Sour Cream and Cottage Cheese from Raw Milk Recipe

Discover how to turn raw milk into nutritious sour cream or cottage cheese in just a few easy steps.

| May 2019

Photo by Getty Images/tashka2000

Though I relish any opportunity to patronize nonsanctioned markets, I have not had to resort to civil disobedience for access to raw milk. I’ve had the privilege of living with a small herd of goats for thirteen years now. For me the connection to these goats — at present Sylvia, Lovegoat, Lynnie, Lentil, Luna, Lydia, and the reigning queen of the herd, Persephone — has been a great and unanticipated benefit of community living. On my own I would never have the wherewithal to sustain the twice-daily ritual of milking. I like to do other things too much, and I love travel and spontaneous adventure. However, since I share the milking with other people in our collective, it’s rare that I milk more than one or two days a week, and when I go away there are others to keep things going. Food production and community building go hand in hand. Sharing the awesome responsibility of milking goats has enabled me to participate in their care without being in any way burdened.

I love these goats. I talk to them, and I wrestle with them, too. Their individual personalities and their capricious collectivity have given my life an additional dimension that it did not have without them. They are our symbiotic partners here on this land. They “browse” the mountainside munching on leaves, lichens, flowers, and seedpods, incorporating that rich phytochemical diversity — which we humans are unable to access directly — into their delicious milk. We try to take good care of them, and they provide us with milk that couldn’t be fresher or more local.

The milk flow is seasonal. In the late winter it can taper off to almost nothing as pregnant goats are “dried up” and milk production is reduced by more limited grazing opportunities and the hard work of staying warm. Spring brings new kids and a renewed milk flow, which increases into the summer — at which point we get up to five gallons a day — just as the summer’s relentless heat and bugs send people off on travels and reduce our human population to its annual minimum. Inevitably we run out of refrigerator space to store the milk, and as milk accumulates we turn it into kefir, cheese, yogurt, and sour cream.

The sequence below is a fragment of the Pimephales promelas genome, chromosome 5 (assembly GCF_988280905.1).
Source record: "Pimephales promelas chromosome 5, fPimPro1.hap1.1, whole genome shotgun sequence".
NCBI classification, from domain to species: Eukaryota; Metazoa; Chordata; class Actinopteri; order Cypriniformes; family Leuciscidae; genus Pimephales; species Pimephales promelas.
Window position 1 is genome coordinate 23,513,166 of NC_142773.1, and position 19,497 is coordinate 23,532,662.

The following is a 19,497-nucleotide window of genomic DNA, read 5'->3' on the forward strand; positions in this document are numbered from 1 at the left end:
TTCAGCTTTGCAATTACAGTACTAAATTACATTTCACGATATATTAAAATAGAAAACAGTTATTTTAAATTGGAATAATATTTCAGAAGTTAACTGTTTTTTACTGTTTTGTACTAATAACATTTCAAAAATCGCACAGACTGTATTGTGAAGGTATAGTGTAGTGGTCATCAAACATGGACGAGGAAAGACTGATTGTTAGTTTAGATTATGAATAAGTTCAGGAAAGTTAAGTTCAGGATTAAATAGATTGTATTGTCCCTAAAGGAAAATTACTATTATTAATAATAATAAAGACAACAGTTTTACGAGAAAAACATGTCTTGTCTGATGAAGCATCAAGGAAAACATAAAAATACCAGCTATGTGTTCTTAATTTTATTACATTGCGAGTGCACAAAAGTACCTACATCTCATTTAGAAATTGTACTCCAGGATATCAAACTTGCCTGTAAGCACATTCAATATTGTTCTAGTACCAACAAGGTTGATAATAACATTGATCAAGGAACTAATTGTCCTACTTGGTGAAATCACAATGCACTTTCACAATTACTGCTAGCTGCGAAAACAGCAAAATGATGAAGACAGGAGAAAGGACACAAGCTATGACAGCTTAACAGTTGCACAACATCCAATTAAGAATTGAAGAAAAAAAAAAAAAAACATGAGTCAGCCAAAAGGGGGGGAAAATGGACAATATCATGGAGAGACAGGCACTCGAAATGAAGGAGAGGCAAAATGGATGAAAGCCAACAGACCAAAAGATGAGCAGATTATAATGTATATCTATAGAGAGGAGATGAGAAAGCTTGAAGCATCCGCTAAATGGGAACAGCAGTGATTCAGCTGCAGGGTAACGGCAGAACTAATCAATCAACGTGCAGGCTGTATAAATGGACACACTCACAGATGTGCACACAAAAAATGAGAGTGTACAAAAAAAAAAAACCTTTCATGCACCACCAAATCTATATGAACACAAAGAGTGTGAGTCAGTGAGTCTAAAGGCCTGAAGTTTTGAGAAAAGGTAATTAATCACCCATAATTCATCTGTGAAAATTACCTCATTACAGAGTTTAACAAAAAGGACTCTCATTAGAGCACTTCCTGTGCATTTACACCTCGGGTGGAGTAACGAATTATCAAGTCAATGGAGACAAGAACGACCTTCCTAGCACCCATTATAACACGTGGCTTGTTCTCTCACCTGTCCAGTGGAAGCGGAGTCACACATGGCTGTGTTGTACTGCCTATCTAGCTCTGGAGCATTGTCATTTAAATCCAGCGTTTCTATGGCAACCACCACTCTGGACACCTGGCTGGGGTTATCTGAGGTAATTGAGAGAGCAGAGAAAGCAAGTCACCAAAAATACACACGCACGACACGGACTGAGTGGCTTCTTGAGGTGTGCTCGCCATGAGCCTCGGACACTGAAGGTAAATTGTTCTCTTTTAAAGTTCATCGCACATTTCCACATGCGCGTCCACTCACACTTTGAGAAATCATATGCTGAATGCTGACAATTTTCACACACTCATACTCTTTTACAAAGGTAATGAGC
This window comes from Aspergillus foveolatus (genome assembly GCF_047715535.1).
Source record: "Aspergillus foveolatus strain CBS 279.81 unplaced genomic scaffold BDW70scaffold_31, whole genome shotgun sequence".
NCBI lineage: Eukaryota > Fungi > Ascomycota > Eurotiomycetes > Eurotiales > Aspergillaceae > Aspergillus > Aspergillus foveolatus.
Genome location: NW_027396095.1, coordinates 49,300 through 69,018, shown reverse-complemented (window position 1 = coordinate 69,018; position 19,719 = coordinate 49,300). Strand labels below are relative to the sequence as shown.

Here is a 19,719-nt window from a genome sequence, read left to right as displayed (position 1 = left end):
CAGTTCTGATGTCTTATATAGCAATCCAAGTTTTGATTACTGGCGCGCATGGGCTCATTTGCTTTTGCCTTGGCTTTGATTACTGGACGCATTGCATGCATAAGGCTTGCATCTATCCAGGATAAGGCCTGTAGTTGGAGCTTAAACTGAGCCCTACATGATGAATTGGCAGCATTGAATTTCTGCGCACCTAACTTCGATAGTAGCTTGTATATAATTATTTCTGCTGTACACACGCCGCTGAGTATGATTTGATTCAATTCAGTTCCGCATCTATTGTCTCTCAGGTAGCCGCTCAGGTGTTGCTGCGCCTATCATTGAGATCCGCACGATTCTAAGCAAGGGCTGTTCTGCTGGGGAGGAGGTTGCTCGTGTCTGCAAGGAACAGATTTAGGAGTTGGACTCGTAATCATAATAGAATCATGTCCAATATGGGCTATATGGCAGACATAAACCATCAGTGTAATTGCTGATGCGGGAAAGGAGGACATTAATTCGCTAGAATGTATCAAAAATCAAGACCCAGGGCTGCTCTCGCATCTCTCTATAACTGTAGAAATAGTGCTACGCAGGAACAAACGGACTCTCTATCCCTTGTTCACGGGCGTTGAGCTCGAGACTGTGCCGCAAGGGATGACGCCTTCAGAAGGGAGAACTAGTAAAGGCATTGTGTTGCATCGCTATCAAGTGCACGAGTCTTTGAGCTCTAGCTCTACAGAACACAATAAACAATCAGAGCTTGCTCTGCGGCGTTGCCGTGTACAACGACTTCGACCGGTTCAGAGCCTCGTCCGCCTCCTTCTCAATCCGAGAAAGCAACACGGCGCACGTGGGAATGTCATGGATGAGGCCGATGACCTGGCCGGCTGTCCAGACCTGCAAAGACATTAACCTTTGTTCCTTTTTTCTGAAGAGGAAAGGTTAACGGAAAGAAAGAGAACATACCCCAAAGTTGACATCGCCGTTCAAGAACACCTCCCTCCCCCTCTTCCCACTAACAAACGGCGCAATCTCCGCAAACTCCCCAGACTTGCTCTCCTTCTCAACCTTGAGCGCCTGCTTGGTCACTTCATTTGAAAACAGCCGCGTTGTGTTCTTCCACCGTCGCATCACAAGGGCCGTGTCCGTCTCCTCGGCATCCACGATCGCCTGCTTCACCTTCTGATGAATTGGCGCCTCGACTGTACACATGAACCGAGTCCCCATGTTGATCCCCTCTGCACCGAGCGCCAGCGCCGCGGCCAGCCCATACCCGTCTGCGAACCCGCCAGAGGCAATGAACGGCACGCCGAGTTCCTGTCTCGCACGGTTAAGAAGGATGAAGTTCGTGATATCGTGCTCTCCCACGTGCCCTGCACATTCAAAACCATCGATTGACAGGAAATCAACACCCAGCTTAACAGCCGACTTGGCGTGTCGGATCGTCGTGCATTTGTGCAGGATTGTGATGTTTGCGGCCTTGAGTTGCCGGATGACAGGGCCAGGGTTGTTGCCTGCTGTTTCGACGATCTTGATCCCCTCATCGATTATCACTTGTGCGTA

One advantage of raw milk over pasteurized milk is that rather than “spoiling” into something putrid or rotten, it sours in a fairly predictable way that generates most of the dairy products we know and love. Milk that has not undergone pasteurization is host to Lactobacillus and other types of lactic-acid-generating bacteria. As it ages, the milk becomes more acidic. This acidity both protects the milk from potentially disease-causing bacteria and curdles the milk, coagulating fats and separating them from the watery but still protein-rich whey. The familiar dairy products all occur along this spectrum of milk acidifying itself.

Milk can also be cultured. Culturing milk involves adding to it specific live microorganisms. Yogurt is the product of culturing, made by introducing to milk, via a spoonful of a previous batch, various lacto-bacilli and a specific coagulating bacteria, Streptococcus thermophilus, that is active only at temperatures around 110 degrees F (43 degrees C). Kefir is another cultured milk, a tart and often effervescent drink that is some-times described as “the champagne of milks.” The culture for kefir comes not from a previous batch of kefir but from symbiotic colonies of bacteria and yeast; these small, rubbery white “grains” look like some-thing between curds of cottage cheese and cauliflower florettes.



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